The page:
The impact of COVID-19 lockdowns from partners in Southern Asia
The Southern Asia region, comprising of Afghanistan, Bangladesh, Bhutan, Brunei, Cambodia, East Timor, India, Indonesia, Laos, Malaysia, Myanmar, Nepal, Pakistan, Singapore, Sri Lanka, Thailand, and Vietnam, is one of the most populous regions in the world. Although many of these countries have reported fewer deaths and confirmed cases, as per some analysts, it is hard to be definite about these claims in view of the limited testing and monitoring capacities. With the indefinite nature of the lockdowns, and with most services and industries shut, and with hardly any economic activity, millions of people who live on daily wages are now exposed to hunger and homelessness. Churches in this region, although small and many, are actively engaged in community awareness and in reaching out to the most marginalized sections with daily supplies.
The following are news updates from Global Ministries partners and associates in the region:
West Sulawesi, Indonesia
Following the Indonesian government’s orders to follow “physical distancing” and “stay at home,” all our church activities have adapted accordingly. Starting March 22, worship services are being done online and ministers and elders have been preparing liturgies to be used at home. Pastors, individually, still make pastoral visits to the very needy congregation member like those who need to be prayed at home.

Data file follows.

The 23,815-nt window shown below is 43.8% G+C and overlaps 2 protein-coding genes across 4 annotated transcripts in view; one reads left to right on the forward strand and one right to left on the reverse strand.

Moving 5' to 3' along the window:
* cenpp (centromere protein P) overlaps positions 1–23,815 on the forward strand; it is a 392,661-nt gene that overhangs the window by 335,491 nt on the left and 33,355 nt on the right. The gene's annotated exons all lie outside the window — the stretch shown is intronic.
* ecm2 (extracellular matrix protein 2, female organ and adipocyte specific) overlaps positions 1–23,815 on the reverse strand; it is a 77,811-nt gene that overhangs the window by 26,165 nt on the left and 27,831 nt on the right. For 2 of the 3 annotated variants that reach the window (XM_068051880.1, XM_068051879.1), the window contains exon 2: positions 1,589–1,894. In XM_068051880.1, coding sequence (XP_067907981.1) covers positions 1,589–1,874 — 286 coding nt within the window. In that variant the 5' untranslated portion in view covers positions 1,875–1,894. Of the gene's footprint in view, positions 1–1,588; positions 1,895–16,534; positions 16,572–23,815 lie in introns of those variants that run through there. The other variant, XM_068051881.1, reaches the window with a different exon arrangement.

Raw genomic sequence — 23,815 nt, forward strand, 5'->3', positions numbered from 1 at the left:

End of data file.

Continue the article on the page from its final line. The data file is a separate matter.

The Protestant Church in West Sulawesi (GKSB) is cooperating with the government’s policies and measures to stop Coronavirus spread. Even though West Sulawesi is still free from Corona infection (as far as we know), we encourage our people to stay at home and follow the advice to wash their hands often, avoid gatherings, eat good food, etc. We have put up banners in front of the church building to encourage people to fight Corona together but not to be intimidated by Corona. Our government has extended the stay-at-home orders up to April 21. But many of our people cannot stay at home; they must work outside in order to earn something for themselves and their families. All villages are closed to outsiders. We pray for our people, our nation, and those who are risking their lives – doctors and other medical personnel. We thank Global Ministries for thinking about and praying for us. We also pray for you that God may continue to use you all in God’s mission.
Robert P. Borrong, Advisor, Protestant Church in West Sulawesi, Mamuju.
As of April 17th, there are 407 new confirmed COVID-19 cases and bringing the total number of Covid19 Patients in Indonesia to 5,923. The total number of recovered patients has increased to 607, while the current total death toll is 520. The government issued a program called “Large-scale Social Restriction” (PSBB), but people seem to ignore it. This is the end of the fifth week where some people are working from home and many people got laid off. My main concern is the result of COVID-19 testing, which is very slow. It takes 3 to 9 days for the results.